Presentation on theme: "2014 January1 Xe-135 Effects in Reactor Operation B. Rouben McMaster University EP 4P03/6P03 2014 Jan-Apr."— Presentation transcript:
2014 January1 Xe-135 Effects in Reactor Operation B. Rouben McMaster University EP 4P03/6P03 2014 Jan-Apr
Fission Products Fission products are the large nuclides (about half the size of uranium) which are created in fission. There are hundreds of different fission products. Most of them are radioactive and decay by various modes (mostly , , , etc.) and with various half-lives. 2014 January2
Fission Products (cont’d) If the fission-product half-life is very short (much shorter than the residence time of the fuel in the reactor), the fission product decays quickly and it does not reach high concentration. If, on the other hand, the fission-product half- life is long, the fission product will accumulate. As many fission products absorb neutrons, their accumulation will affect the chain reaction – it will introduce negative reactivity and will contribute to the need to refuel. 2014 January3
4 Saturating fission products are fission products whose concentration does not accumulate without limit in a steady flux (i.e., at steady power), instead it: comes to an equilibrium, steady value which depends on the flux level, and comes to an asymptotic, finite limit even as the value of the steady flux is assumed to increase to infinity. The most important saturating fission product is 135 Xe, but other examples are 103 Rh, 149 Sm and 151 Sm. In each case the nuclide is a direct fission product, but is also produced by the -decay of another fission product. Saturating Fission Products
2014 January5 135 Xe is the most important saturating fission product because it has the largest reactivity effect: its neutron absorption represents about 30 mk (3%) off fission- neutron production – this is huge for a single fission product! The effects of 135 Xe are felt in steady-state operation but even more so in power manoeuvres. There is no power manoeuvre which does not involve a xenon transient. Xe-135
2014 January6 135 Xe is produced directly in fission, but mostly from the beta decay of its precursor 135 I (half ‑ life 6.585 hours). It is destroyed in two ways: By its own radioactive decay (half ‑ life 9.169 hours), and By neutron absorption to 136 Xe. See Figure “ 135 Xe/ 135 I Kinetics” in next slide. 135 Xe and 135 I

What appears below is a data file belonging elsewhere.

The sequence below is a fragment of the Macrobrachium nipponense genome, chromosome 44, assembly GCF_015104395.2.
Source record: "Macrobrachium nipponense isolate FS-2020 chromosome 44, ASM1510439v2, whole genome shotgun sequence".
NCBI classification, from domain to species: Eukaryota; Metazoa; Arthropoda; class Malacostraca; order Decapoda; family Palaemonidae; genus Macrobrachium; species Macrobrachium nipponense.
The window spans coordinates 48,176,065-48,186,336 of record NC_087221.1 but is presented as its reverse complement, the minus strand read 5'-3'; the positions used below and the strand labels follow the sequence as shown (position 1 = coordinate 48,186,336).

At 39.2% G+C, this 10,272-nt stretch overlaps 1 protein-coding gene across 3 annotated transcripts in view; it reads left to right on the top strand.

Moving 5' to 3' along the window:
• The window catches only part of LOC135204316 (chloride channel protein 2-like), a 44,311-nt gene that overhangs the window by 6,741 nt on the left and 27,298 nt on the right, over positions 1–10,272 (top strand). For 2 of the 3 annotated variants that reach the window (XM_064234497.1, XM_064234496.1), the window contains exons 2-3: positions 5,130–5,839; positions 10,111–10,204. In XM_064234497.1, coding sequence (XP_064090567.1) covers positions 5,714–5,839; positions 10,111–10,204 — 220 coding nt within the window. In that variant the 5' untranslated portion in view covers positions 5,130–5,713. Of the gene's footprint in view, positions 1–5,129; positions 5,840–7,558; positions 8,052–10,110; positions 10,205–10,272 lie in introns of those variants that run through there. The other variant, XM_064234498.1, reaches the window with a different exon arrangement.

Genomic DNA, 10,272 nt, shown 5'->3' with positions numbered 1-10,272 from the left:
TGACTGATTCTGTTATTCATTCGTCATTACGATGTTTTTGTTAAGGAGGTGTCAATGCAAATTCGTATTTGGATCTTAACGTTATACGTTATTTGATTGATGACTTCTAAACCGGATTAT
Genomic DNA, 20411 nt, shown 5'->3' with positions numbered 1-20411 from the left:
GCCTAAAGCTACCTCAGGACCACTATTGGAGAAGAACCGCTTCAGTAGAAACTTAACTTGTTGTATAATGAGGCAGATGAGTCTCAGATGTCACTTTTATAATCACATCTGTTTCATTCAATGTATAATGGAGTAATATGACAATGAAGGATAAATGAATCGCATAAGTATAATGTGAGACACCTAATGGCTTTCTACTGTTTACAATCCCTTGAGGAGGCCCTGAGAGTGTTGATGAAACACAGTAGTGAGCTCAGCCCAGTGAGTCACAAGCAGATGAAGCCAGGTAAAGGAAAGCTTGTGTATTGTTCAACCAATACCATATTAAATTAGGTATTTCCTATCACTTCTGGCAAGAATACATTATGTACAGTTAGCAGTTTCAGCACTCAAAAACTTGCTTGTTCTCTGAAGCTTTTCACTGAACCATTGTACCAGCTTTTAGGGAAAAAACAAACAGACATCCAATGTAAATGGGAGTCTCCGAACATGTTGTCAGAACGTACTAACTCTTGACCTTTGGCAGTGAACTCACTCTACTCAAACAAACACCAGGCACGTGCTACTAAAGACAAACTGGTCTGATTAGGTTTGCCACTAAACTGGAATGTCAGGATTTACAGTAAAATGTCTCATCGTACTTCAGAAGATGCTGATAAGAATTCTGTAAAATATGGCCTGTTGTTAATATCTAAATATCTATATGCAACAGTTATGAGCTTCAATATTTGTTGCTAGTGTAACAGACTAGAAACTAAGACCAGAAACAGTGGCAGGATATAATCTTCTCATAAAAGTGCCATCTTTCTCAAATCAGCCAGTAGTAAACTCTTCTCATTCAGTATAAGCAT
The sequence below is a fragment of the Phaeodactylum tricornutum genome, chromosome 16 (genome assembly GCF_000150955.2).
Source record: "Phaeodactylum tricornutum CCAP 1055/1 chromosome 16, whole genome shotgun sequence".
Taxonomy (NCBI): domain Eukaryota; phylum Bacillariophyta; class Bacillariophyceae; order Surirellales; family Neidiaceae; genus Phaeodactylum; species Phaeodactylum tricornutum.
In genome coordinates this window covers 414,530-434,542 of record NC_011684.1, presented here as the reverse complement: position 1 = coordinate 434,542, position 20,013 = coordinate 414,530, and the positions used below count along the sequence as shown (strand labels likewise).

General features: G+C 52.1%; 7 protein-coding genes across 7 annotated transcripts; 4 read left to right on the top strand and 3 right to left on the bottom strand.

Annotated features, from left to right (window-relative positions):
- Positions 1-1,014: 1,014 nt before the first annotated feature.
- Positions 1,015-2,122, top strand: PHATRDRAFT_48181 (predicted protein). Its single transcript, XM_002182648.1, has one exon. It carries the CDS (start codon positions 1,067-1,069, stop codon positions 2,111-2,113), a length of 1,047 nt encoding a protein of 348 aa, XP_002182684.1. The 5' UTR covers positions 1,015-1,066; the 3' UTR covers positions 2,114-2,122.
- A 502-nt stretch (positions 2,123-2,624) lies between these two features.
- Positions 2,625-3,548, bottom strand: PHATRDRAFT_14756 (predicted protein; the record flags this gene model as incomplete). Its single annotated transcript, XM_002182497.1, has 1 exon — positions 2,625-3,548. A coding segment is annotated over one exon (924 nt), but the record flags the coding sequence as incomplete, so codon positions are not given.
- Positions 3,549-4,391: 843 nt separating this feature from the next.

2014 January7 I-135/Xe-135 Kinetics Fissions 135 Te 135 I - ( 1/2 =18 s) 135 Xe - ( 1/2 =6.585 h) Burnout by neutron absorption - ( 1/2 =9.169 h) Production of 135 Xe by beta decay of 135 I dominates over its direct production in fission.
2014 January8 135 Xe has a very important role in the reactor It has a very large thermal-neutron absorption cross section It is a considerable load on the chain reaction Its concentration has an impact on power distribution, but in turn is affected by the power distribution, by movement of reactivity devices, and significantly by changes in power. 135 Xe and 135 I
2014 January9 The large absorption cross section of 135 Xe plays a significant role in the overall neutron balance and directly affects system reactivity, both in steady state and in transients. It also influences the spatial power distribution in the reactor. The limiting absorption rate at extremely high flux maximum steady-state reactivity load ~ ‑ 30 mk. In CANDU, the equilibrium load at full power ~ ‑ 28 mk (see Figure) 135 Xe and 135 I (cont’d)
2014 January10 [from Nuclear Reactor Kinetics, by D. Rozon, Polytechnic International Press, 1998] The numbers on the horizontal axis can also be taken as relative rather than absolute numbers, i.e., higher-power regions or fuel bundles on the right, lower-power on the left Equilibrium Xenon Load
2014 January11 High-power bundles have a higher xenon load, therefore a lower local reactivity xenon flattens the power distribution In steady state, 135 Xe reduces maximum bundle and channel powers by ~ 5% and 3% respectively. This “natural” flattening by 135 Xe helps to comply with maximum licensed channel and bundle powers! Effects of 135 Xe on Power Distribution
2014 January12 When power is reduced from a steady level: The burnout rate of 135 Xe is decreased in the reduced flux, but 135 Xe is still produced by the decay of the 135 I inventory the 135 Xe concentration increases at first But the 135 I production rate is decreased in the lower flux, therefore the 135 I inventory starts to decrease The 135 I decay rate decreases correspondingly the 135 Xe concentration reaches a peak, then starts to decrease - see Figure. The net result is that there is an initial decrease in core reactivity; the reactivity starts to turn around after the xenon reaches its peak. Effect of Power Changes on 135 Xe Concentration
2014 January13 Xenon Reactivity Transients Following Setback to Various Power Levels Note: In this & following graphs, power is assumed to be maintained at the new level, i.e., the overall system reactivity must be maintained at 0 following the power reduction!
2014 January14 Xenon Reactivity Transients Following Setback to Various Power Levels
2014 January15 Xenon Reactivity Transients Following Setback to Various Power Levels
2014 January16 Xenon Transient Following a Shutdown A reactor shutdown presents the same scenario in an extreme version: there is a very large initial increase in 135 Xe concentration and decrease in core reactivity. If the reactor is required to be started up shortly after shutdown, extra positive reactivity must be supplied, if possible, by the Reactor Regulating System. The 135 Xe growth and decay following a shutdown in a typical CANDU is shown in the next Figure.
2014 January17 Xenon Reactivity Transients Following a Shutdown from Full Power
2014 January18 Xenon Transient Following a Shutdown It can be seen that, at about 10 hours after shutdown, the (negative) reactivity worth of 135 Xe has increased to several times its equilibrium full-power value. At ~35-40 hours the 135 Xe has decayed back to its pre-shutdown level. If it were not possible to add positive reactivity during this period, every shutdown would necessarily last some 40 hours, when the reactor would again reach criticality.